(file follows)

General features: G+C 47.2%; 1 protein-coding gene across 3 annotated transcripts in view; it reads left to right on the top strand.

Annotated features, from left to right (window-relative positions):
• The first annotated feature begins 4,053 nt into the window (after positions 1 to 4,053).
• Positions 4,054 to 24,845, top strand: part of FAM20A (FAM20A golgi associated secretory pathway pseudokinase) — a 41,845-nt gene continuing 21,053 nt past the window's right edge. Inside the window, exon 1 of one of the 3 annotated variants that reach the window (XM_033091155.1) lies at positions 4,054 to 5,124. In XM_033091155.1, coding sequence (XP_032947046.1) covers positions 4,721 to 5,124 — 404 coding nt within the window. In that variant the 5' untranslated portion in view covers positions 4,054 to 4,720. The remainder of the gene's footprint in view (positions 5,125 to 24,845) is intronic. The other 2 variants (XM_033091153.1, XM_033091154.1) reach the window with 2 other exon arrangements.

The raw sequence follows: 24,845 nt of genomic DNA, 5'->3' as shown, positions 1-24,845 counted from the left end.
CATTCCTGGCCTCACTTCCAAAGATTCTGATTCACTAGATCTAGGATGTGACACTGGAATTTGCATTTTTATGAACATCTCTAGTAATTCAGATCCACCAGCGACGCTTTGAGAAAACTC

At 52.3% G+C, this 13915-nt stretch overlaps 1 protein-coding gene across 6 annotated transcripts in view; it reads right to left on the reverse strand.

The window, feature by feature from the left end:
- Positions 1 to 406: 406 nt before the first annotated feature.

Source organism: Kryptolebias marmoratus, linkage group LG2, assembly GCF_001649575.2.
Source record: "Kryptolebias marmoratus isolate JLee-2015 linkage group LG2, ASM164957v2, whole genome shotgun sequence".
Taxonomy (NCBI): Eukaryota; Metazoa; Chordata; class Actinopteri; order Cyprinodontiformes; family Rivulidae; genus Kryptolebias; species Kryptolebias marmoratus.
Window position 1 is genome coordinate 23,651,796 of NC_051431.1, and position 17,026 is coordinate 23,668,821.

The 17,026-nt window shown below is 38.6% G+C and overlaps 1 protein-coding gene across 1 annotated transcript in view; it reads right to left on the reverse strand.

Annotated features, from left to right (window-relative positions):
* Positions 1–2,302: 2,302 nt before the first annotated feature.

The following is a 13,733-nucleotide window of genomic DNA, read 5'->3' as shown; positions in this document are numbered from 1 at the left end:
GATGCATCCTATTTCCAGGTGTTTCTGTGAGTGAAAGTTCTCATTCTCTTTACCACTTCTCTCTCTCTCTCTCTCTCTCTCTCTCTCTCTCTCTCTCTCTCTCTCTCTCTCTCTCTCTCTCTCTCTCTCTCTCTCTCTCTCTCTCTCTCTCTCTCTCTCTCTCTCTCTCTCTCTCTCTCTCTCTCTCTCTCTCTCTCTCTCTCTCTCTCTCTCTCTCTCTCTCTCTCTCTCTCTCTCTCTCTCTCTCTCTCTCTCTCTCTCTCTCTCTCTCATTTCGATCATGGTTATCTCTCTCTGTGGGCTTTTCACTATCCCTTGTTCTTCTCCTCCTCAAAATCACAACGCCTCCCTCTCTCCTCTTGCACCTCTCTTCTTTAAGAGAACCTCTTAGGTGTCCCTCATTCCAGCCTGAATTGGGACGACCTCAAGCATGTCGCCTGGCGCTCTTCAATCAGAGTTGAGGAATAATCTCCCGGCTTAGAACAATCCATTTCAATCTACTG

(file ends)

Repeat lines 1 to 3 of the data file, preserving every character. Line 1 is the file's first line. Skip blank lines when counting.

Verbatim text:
General features: G+C 47.2%; 1 protein-coding gene across 3 annotated transcripts in view; it reads left to right on the top strand.

Annotated features, from left to right (window-relative positions):
• The first annotated feature begins 4,053 nt into the window (after positions 1 to 4,053).